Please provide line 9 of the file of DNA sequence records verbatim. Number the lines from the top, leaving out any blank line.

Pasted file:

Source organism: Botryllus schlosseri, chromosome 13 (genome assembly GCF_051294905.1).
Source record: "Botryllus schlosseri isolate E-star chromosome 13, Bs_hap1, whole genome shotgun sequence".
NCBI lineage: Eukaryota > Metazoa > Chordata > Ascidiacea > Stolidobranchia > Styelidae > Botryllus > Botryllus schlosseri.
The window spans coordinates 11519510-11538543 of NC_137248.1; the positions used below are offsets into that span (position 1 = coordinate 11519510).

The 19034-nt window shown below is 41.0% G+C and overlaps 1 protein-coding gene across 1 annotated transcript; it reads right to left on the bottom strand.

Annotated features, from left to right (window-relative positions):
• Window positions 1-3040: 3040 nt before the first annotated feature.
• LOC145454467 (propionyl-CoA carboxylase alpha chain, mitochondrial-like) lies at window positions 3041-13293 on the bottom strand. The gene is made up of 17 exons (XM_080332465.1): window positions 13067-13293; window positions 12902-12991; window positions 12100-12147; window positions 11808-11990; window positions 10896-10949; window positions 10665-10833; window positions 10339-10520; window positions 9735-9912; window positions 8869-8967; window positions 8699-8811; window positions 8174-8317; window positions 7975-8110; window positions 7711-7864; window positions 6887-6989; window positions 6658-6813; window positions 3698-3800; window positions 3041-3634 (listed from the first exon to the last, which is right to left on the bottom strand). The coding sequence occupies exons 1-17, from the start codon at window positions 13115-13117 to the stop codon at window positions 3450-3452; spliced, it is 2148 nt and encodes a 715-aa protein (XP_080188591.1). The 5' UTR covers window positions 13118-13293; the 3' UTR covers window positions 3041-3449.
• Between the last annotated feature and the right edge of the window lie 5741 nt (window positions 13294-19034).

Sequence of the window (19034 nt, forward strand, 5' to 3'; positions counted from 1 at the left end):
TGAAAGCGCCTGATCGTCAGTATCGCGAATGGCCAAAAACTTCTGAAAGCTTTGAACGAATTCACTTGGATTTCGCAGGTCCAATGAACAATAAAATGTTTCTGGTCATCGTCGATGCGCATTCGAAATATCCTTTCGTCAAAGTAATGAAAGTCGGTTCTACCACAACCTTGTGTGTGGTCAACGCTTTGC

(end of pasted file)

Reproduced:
• Between the last annotated feature and the right edge of the window lie 5741 nt (window positions 13294-19034).